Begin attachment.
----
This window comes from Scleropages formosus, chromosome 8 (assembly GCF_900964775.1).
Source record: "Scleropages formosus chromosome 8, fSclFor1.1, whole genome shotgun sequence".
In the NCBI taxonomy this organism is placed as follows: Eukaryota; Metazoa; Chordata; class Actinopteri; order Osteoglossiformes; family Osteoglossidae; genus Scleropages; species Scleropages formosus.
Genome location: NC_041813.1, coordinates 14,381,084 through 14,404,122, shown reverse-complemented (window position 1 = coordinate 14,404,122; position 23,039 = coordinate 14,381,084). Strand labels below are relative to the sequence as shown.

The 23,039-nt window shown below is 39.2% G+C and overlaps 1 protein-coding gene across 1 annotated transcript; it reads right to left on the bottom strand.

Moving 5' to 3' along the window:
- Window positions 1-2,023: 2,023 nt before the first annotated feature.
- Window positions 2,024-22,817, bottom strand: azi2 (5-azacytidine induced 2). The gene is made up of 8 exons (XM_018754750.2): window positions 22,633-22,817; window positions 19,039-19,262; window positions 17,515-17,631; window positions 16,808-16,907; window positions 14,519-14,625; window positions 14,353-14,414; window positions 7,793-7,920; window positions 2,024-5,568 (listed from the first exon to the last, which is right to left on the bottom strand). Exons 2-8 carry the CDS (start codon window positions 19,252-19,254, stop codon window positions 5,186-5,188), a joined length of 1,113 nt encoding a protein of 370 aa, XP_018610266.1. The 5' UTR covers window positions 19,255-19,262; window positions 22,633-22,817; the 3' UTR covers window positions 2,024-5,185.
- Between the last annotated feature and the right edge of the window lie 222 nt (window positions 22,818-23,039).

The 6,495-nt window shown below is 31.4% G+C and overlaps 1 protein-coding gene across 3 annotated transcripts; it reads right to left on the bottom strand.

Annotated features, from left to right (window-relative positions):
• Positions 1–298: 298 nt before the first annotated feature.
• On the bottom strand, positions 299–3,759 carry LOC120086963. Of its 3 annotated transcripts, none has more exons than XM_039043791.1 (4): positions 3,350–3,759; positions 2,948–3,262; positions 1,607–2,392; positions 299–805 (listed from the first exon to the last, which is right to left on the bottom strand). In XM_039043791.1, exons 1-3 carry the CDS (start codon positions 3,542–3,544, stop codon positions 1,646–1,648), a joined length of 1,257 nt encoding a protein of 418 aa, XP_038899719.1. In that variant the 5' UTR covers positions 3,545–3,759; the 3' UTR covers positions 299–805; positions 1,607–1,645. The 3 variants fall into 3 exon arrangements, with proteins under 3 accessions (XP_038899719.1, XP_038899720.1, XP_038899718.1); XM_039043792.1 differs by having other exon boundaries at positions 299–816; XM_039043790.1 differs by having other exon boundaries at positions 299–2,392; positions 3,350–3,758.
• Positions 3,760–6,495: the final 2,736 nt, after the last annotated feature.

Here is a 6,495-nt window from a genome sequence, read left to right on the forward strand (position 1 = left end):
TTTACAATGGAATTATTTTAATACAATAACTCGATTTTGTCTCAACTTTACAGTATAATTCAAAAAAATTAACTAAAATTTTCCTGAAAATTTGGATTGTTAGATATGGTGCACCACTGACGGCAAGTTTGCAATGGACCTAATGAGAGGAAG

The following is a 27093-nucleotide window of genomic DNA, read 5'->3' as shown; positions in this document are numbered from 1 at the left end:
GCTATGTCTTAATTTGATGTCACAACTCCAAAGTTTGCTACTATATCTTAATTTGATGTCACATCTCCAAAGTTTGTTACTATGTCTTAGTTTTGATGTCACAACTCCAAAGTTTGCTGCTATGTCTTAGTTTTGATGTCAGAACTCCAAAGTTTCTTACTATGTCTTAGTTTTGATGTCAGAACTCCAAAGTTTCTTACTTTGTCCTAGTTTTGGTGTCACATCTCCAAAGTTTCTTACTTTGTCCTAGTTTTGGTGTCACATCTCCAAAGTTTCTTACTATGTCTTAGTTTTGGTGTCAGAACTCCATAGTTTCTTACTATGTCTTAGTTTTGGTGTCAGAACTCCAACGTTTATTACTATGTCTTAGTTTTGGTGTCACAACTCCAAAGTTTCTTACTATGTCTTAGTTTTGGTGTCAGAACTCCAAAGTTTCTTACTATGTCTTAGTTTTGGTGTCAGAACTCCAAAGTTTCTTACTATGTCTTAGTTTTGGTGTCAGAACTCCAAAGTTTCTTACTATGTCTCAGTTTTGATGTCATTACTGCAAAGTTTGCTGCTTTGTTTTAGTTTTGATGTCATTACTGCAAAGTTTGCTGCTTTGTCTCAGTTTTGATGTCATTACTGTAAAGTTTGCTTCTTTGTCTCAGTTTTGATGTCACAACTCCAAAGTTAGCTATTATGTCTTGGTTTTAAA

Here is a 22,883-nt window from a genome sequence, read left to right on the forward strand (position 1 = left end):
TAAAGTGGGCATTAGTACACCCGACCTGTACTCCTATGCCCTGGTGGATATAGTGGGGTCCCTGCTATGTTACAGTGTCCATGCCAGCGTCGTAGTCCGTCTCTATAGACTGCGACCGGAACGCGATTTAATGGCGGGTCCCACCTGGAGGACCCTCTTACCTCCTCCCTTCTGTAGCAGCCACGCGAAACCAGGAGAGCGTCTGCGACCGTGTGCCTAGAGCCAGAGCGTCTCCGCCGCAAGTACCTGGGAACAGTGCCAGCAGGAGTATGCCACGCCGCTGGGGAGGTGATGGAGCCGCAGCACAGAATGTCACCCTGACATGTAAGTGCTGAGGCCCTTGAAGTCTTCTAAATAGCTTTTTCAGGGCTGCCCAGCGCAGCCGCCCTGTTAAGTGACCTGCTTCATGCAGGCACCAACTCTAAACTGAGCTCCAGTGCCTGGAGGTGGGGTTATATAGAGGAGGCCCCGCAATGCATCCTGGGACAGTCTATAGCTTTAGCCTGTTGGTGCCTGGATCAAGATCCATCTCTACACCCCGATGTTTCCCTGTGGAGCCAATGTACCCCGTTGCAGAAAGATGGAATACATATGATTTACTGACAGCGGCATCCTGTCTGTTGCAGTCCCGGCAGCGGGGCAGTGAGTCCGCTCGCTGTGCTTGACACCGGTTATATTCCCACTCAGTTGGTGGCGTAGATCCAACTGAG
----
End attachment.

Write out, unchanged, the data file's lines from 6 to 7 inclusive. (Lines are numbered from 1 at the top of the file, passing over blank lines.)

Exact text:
Moving 5' to 3' along the window:
- Window positions 1-2,023: 2,023 nt before the first annotated feature.